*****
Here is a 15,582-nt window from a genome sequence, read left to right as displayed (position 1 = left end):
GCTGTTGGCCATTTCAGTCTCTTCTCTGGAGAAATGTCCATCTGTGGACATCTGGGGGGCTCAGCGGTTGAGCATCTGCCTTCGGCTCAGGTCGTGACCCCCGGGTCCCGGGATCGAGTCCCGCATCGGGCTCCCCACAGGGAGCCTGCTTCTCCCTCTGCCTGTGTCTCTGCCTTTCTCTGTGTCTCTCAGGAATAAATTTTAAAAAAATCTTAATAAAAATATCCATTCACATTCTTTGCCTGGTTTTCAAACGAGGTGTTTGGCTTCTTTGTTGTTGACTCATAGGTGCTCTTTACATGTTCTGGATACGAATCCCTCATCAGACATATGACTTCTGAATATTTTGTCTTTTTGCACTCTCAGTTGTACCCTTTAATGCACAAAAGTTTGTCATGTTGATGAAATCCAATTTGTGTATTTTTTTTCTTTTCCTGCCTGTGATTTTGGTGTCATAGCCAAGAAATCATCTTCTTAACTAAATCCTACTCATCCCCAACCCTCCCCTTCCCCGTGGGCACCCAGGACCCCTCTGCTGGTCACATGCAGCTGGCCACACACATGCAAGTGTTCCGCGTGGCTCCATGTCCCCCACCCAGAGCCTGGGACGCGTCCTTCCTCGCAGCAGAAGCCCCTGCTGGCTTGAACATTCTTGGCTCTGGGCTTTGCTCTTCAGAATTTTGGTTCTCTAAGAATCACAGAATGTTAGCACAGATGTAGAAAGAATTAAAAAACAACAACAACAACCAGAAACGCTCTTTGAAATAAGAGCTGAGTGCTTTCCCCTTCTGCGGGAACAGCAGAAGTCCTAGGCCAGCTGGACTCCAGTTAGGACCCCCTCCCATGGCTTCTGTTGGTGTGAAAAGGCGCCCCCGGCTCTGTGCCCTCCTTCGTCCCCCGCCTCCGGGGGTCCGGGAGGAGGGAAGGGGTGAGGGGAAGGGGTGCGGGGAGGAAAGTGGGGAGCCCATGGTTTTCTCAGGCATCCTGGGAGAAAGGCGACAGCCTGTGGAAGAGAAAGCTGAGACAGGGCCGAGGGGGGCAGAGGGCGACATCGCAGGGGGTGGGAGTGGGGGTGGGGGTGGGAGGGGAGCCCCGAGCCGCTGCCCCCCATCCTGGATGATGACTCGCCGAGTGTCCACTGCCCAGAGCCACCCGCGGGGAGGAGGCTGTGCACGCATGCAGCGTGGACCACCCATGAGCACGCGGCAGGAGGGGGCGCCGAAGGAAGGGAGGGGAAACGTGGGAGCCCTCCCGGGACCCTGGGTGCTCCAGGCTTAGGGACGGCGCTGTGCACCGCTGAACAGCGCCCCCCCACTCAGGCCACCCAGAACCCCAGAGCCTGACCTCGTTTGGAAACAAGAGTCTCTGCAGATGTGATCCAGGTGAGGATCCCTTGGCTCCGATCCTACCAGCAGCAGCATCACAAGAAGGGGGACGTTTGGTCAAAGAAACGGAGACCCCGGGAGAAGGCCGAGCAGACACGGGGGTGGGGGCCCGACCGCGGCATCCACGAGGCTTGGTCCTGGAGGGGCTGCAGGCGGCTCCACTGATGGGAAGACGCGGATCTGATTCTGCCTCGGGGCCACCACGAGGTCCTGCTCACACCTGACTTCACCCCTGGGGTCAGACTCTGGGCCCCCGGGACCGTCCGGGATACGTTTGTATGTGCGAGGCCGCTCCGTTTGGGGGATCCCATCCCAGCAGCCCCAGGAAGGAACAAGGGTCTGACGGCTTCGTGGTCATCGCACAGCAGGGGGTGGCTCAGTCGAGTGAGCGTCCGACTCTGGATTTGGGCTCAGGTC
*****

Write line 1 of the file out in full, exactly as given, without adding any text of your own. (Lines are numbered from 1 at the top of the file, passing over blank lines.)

Here is a 15,582-nt window from a genome sequence, read left to right as displayed (position 1 = left end):